Latex is the sap from the Hevea brasiliensis tree. See the Fact sheet about Latex allergy
Latex allergies and Spina Bifida
Sensitivity to latex (natural rubber) can be a problem for people with Spina Bifida because of the frequency with which they come into contact with it. Many healthcare products contain latex so people with Spina Bifida (and medical professionals) are exposed to it on a regular basis - either during surgery (through the use of latex gloves and anaesthetic equipment) or during bladder and bowel management (through the use of latex tubing, gloves and catheters). Latex allergy occurs when the body's natural defences against an allergen come into force. It involves the production of antibodies when there is contact with a specific antigen (in this case latex). Antibodies are produced by the initial reaction to latex which sensitise the cells in all tissues. The severity of subsequent reactions depends on the means of entry of the antigen.
Exposure to latex occurs when products containing rubber come in contact with a person's skin or mucous membranes such as the mouth, eyes, genitals, bladder or rectum. Serious reactions can also occur when latex enters the bloodstream. In addition, the powder from balloons or gloves can absorb particles and become airborne causing reactions when breathed by a latex sensitive person. The most potent and life-threatening reaction is entry into the vascular system, which can lead to changes in blood pressure and circulation (anaphylactic shock). Skin contact produces a less severe reaction Ð this is usually raised, pinkish, itchy weals, which develop suddenly and last a few days, but leave no visible trace.
Research has shown in the United States that between 18% and 73% of children and adolescents with Spina Bifida are sensitive to latex as measured by history or blood test.
More is known about latex allergy in hospital staff and dentists than in patients. But things are changing. The Royal College of Nursing's Society of Occupational Health Nursing (SOHN) did a survey of health departments in 1996 to find out the number of staff with a latex allergy in UK hospitals. These figures will be used to lobby the government and to encourage hospitals to introduce allergy screening for new staff and patients, and to work out how to deal with patients and staff who have latex allergy. The Department of Health's Medical Devices Agency has suggested that health professionals ask patients about previous allergic reactions to latex. However, some believe nurses should go further and ask patients about any food allergies as the two are cross-related.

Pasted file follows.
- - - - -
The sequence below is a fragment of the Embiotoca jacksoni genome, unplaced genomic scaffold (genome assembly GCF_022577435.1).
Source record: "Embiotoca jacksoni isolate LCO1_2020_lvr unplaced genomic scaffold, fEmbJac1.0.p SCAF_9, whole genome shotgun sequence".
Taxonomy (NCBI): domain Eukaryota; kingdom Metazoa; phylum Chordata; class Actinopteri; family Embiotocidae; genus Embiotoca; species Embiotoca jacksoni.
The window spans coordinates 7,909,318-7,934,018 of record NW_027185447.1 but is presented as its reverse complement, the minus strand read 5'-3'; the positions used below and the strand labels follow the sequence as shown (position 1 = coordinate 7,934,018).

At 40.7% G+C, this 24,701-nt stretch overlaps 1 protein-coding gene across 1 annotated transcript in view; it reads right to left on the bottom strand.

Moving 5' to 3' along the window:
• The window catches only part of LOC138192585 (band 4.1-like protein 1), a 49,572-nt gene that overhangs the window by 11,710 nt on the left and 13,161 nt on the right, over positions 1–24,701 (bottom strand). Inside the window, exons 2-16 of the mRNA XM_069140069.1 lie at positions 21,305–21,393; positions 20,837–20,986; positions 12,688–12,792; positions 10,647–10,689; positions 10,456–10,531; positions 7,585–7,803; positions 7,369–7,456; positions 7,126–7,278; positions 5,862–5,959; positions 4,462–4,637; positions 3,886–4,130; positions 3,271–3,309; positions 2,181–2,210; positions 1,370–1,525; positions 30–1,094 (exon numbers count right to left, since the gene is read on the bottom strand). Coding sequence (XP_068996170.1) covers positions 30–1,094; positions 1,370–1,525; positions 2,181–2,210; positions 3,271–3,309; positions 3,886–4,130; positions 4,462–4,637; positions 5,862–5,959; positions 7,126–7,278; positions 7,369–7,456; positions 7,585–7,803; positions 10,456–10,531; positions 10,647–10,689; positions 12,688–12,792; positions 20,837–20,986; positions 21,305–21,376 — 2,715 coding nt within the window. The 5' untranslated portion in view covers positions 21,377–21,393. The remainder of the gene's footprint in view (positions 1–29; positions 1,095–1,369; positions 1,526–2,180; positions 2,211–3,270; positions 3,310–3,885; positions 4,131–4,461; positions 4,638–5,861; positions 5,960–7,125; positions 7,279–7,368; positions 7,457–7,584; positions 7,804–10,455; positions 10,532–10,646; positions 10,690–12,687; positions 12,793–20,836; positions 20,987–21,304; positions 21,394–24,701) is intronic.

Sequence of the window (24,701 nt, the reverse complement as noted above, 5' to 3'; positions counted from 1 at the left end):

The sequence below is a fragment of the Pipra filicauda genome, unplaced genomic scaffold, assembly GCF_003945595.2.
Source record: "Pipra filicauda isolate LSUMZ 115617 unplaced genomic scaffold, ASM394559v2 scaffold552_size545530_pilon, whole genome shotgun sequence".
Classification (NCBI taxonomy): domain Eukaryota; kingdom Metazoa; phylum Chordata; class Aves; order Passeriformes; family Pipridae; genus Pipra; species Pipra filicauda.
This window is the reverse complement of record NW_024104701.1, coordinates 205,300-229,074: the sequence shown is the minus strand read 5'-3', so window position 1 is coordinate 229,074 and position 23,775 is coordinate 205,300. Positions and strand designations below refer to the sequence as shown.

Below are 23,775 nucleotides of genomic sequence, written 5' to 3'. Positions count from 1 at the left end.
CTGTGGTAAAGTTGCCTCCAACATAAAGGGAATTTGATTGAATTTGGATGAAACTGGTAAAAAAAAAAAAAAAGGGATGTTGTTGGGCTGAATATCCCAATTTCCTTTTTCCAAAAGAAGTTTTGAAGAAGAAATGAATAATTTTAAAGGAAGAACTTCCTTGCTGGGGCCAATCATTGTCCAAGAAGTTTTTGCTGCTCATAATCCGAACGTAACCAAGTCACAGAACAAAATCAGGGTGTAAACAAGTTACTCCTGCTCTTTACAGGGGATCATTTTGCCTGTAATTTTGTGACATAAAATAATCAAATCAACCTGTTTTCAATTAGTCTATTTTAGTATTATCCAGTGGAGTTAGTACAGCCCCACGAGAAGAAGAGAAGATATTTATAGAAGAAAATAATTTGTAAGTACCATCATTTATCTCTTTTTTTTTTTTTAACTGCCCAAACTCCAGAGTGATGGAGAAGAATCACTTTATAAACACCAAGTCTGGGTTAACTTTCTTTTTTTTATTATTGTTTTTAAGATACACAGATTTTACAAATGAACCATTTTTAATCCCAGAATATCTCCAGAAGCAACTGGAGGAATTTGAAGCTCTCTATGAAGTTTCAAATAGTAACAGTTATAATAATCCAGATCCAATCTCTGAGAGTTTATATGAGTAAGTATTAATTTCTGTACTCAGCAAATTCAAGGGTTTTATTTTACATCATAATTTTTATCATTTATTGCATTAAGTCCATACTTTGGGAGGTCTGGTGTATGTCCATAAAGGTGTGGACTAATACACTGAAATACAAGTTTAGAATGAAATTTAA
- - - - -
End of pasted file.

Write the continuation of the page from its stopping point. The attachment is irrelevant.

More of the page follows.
The mother of a case study says: ''George seems an isolated case at the moment. We're fighting for his problem to be recognised. People don't believe it. If he ever had to be admitted into hospital as an emergency, I'd have kittens. They would have to suck all the air out of the operating theatre because even latex in the air can affect him.''
List of products containing latex
Common household and hospital products containing latex:
- Household gloves
- Hospital gloves
- Condom incontinence aids
- Wheelchair tyres
- Adhesive tapes (sticky plasters)
- Some urinary catheters
- Some enema tubing
- Protective sheets
- Colostomy/urostomy products
- Balloons and rubber balls
- Art supplies
- Dental dams
- Baby bottle nipples and pacifiers
- Elastic on clothes
- Beach toys
- Chewing gum
There are alternative, non-latex products for all of these items. Usually, these alternatives are made of plastic, vinyl or silicone.
Foods with a cross-reactivity to latex
Research has shown that proteins found in certain foods show similar immune system reactivity to the proteins found in latex. So, if your mouth itches when you eat any of the foods listed below, you could be allergic to latex as well. Foods which have been identified as having cross reactivity include:
- Kiwi Fruit